The Feb. 3 federal court hearing against Alternate Energy Holdings Inc. had it all. Tales of extravagant trips, luxury automobiles and a pretty blonde were reminiscent of pulp fiction. And when all the melodrama ended, key questions remained.
1. Where did $19 million of investor money go?
2. Who is Jennifer Ransom?
3. Who or what is Bosco?
First, the $19 million. That's the amount of investor money that prosecutors from the Securities and Exchange Commission said AEHI had spent without any explanation. That's the key reason the SEC asked on Dec. 16 for AEHI's assets to be frozen.
Second, Jennifer Ransom is a pretty blonde. That's how her boss, AEHI CEO Don Gillispie, described her in a Jan. 10 disposition. Asked about his many international travels with Ransom, Gillispie spoke of their trips to the Far East.
"Quite frankly, Asians like a pretty blonde face to look at," said Gillispie. "So it doesn't hurt."
Gillispie hired Ransom in 2008. Just exactly what her duties were was the topic of much debate during the Feb. 3 hearing. AEHI attorneys presented her as a secretary, with "no day-to-day responsibilities." Her official title was senior vice president but Ransom was quick to remind anyone who would listen that she is no longer an employee of AEHI. Rather she is the president of Energy Neutral, a company founded by Gillispie.
Finally, the mysterious Bosco. On numerous occasions during the hearing, attorneys referred to something called Bosco Financial, LLC, through which hundreds of thousands of dollars flowed.
"Bosco is a family dog," Ransom told BW. "It's the name of my consulting company." Ransom confirmed that her only client is Gillispie's AEHI.
To follow the SEC's case against Gillispie, Ransom and AEHI makes your head hurt. Here are the basics: Gillispie tried to shop a nuclear power facility to communities across Southern Idaho for nearly a decade. He had no success in Owyhee or Elmore counties, and had nothing but green lights in Payette County. With promises of thousands of jobs and an increasing tax base, Payette's Planning and Zoning Commission recommended that a parcel of land near New Plymouth be rezoned from agriculture to industrial in anticipation of Gillispie's dream.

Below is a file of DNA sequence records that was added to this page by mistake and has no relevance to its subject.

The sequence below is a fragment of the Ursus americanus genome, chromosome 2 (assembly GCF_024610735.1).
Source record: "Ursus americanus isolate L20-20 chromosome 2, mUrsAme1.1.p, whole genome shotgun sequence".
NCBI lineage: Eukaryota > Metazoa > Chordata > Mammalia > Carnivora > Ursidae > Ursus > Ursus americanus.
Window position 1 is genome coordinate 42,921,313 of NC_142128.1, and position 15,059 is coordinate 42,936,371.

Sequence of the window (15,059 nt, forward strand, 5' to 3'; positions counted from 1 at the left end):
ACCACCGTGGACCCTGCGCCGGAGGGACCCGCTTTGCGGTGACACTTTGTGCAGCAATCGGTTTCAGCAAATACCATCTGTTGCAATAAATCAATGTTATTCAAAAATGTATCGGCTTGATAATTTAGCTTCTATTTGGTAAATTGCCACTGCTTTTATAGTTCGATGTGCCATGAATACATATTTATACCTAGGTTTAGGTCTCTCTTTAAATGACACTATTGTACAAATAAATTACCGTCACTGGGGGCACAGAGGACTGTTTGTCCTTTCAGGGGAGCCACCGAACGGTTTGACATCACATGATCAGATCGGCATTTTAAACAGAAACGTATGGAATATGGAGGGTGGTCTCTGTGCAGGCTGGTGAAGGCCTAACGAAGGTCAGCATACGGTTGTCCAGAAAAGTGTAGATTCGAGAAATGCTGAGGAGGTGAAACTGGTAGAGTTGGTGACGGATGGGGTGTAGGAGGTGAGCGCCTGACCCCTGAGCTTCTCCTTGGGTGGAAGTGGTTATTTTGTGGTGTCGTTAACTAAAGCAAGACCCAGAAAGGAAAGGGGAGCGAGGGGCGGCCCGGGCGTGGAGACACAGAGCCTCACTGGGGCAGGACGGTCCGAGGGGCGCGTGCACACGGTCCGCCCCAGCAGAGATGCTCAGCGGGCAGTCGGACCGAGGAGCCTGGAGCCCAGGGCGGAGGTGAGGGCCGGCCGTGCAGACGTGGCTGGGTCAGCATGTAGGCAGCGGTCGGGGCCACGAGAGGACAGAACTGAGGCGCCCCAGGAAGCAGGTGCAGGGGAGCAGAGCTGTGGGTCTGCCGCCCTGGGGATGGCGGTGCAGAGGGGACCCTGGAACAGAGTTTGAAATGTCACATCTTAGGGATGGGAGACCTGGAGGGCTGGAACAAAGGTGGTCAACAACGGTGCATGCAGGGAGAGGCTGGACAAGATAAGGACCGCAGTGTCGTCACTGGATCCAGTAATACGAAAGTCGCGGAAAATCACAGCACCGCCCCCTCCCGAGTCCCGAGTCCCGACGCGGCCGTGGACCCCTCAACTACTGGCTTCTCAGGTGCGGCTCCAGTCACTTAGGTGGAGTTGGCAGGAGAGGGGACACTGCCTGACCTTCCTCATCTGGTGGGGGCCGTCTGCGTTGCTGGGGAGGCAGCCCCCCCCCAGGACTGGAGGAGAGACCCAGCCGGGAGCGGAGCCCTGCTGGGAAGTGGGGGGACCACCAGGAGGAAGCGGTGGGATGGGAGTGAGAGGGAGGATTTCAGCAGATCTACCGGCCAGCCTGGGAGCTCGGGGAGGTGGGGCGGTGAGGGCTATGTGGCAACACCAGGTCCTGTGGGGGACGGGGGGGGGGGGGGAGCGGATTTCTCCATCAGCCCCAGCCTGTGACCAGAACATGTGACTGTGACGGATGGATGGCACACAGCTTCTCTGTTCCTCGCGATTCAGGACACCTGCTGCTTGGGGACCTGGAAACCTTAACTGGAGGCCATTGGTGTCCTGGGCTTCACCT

The price tag? Somewhere around $10 billion. Gillispie began raising capital. While AEHI stock hovered around the 10-cent mark for a couple of years, shares jumped to 77 cents by September 2010. The SEC accused Gillispie of a "pump and dump" scheme, misleading investors with allegedly fraudulent press releases and then selling the stock at inflated prices. The SEC also said that Gillispie and Ransom tried to hide their stock sales, inflated salaries and trips to exotic locales including Acapulco, Mexico, the Bellagio in Las Vegas and the Far East.
AEHI attorney Richard Roth told U.S. Judge Edward Lodge that there were very personal reasons for moving around large sums of cash. Roth said Gillispie spent nearly $200,000 on a new home for Ransom's sister. Then, Roth said, Ransom sold AEHI stock to repay Gillispie, transferring the money from the Bosco bank account. More stock was sold and transferred from Ransom's Bosco account to Gillispie to buy a Lexus hybrid. In addition, Gillispie drove a Maserati as a company car.
The SEC asked that AEHI's assets remain frozen, saying Gillispie and Ransom used the company as their "personal piggy bank."
"This company is dying," pleaded Roth. "Mr. Gillispie and Ms. Ransom have nothing to live on."
After lengthy closed-door negotiations, Lodge lifted the freeze. Simply put, AEHI is back in business.
"I'm not supposed to talk to you," said Ransom outside the U.S. Courthouse in Boise. "But I will tell you that I'm thrilled. We can get back to work. We made a promise to build a nuclear power plant, and we're going to deliver that promise."
SEC attorney Mark Fickes would not comment for the record but confirmed to BW that the file remains open on AEHI.